To every extent possible, moms and dads should require their kids with Aspergers to do as much as possible for themselves. Families should provide every opportunity for a normal family life by doing things together, such as cleaning the house or yard; or going on family outings to the movies, the playground, museums, or restaurants. Always, the youngster with the disorder should be allowed to participate as much as possible in family chores, and should have specific chores assigned as do the other kids.

Care-giving responsibilities for the youngster with Aspergers should be shared by all family members. It is especially important that the burden for care-giving does not fall onto the shoulders of an older sibling. If there is an older sister, there is a tendency in some families to give her the primary responsibility, or an excessive amount of it. Today, however, more communities are providing resources to ease the family's care-giving burdens. Examples include recreation activities, respite care, and parent support groups.

Here are several strategies suggested by neurotypical siblings themselves for mothers/fathers to consider in their interactions with their “normal” kids. These siblings suggest that moms and dads should:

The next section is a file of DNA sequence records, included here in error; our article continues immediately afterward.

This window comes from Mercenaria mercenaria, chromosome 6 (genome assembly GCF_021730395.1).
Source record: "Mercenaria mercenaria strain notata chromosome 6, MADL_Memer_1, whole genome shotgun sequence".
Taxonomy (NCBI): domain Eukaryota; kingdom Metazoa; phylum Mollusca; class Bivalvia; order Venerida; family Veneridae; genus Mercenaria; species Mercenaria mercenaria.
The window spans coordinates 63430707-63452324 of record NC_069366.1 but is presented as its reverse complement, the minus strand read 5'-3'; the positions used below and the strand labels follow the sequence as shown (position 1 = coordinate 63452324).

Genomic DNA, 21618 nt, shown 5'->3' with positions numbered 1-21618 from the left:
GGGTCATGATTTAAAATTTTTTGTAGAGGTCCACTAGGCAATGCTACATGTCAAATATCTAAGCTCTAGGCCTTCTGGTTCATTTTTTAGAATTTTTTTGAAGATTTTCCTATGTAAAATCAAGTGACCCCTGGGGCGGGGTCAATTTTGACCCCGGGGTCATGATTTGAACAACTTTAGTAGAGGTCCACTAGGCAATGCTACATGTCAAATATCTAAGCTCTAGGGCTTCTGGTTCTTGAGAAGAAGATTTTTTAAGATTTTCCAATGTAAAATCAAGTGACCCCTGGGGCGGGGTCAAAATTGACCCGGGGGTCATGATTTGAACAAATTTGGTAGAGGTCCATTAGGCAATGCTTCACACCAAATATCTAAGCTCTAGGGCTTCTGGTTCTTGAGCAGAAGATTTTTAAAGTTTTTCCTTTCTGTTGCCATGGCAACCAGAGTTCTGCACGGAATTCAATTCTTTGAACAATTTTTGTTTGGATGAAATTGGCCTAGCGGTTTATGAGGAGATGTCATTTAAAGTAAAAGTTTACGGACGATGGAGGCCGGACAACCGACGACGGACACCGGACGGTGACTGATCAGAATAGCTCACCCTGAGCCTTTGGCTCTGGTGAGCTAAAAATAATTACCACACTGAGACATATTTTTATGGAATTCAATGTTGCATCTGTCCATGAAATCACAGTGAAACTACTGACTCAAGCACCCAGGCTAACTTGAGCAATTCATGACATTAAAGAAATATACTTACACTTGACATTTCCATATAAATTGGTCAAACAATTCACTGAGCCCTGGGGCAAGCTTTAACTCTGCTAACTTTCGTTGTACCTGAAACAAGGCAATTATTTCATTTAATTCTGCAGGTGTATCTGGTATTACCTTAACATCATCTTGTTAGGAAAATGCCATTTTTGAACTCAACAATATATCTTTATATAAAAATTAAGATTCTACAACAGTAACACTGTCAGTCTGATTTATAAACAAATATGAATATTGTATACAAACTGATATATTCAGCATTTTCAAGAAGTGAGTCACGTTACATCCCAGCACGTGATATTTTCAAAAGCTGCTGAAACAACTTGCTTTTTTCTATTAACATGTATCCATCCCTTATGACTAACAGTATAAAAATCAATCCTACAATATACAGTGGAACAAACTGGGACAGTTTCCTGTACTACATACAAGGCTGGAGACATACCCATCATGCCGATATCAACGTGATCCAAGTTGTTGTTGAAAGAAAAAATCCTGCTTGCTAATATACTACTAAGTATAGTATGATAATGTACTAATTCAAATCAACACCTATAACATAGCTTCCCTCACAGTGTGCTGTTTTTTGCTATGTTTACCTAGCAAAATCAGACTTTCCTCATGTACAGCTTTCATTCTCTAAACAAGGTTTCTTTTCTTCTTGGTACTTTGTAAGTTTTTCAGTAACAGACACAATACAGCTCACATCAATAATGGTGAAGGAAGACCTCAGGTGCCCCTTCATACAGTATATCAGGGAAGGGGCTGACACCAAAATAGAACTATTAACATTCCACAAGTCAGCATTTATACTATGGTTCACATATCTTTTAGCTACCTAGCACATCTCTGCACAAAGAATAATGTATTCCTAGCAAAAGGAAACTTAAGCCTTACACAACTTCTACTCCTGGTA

• Welcome other kids and friends into the home
  • Use respite care and other supportive services
  • Use professionals when indicated to help siblings
  • Teach siblings to interact
  • Schedule special time with the neurotypical sibling
  • Require the Aspergers youngster to do as much for himself or herself as possible
  • Recognize that they are the most important, most powerful teachers of their kids
  • Recognize special stress times for siblings and plan to minimize negative effects
  • Recognize each youngster's unique qualities and family contribution
  • Provide opportunities for a normal family life and normal family activities
  • Praise all siblings
  • Listen to siblings
  • Limit the care-giving responsibilities of siblings
  • Let siblings settle their own differences
  • Join sibling-related organizations
  • Involve all siblings in family events and decisions
  • Be open and honest
  • Accept the disorder

Kids with special needs may often need more help and require more attention and planning from their parents and others in order to achieve their maximum independence. Brothers and sisters can give parents some of the extra help and support they need; the special relationship of brothers and sisters is often lifelong. This special and unique bond among siblings can foster and encourage the positive growth of the entire family.


More resources for parents of children and teens with High-Functioning Autism and Asperger's:

==> How To Prevent Meltdowns and Tantrums In Children With High-Functioning Autism and Asperger's

==> Parenting System that Significantly Reduces Defiant Behavior in Teens with Aspergers and High-Functioning Autism

==> Launching Adult Children with Asperger's and High-Functioning Autism: Guide for Parents Who Want to Promote Self-Reliance

==> Teaching Social Skills and Emotion Management to Children and Teens with Asperger's and High-Functioning Autism

==> Parenting Children and Teens with High-Functioning Autism: Comprehensive Handbook

==> Unraveling The Mystery Behind Asperger's and High-Functioning Autism: Audio Book


==> Parenting System that Reduces Problematic Behavior in Children with Asperger's and High-Functioning Autism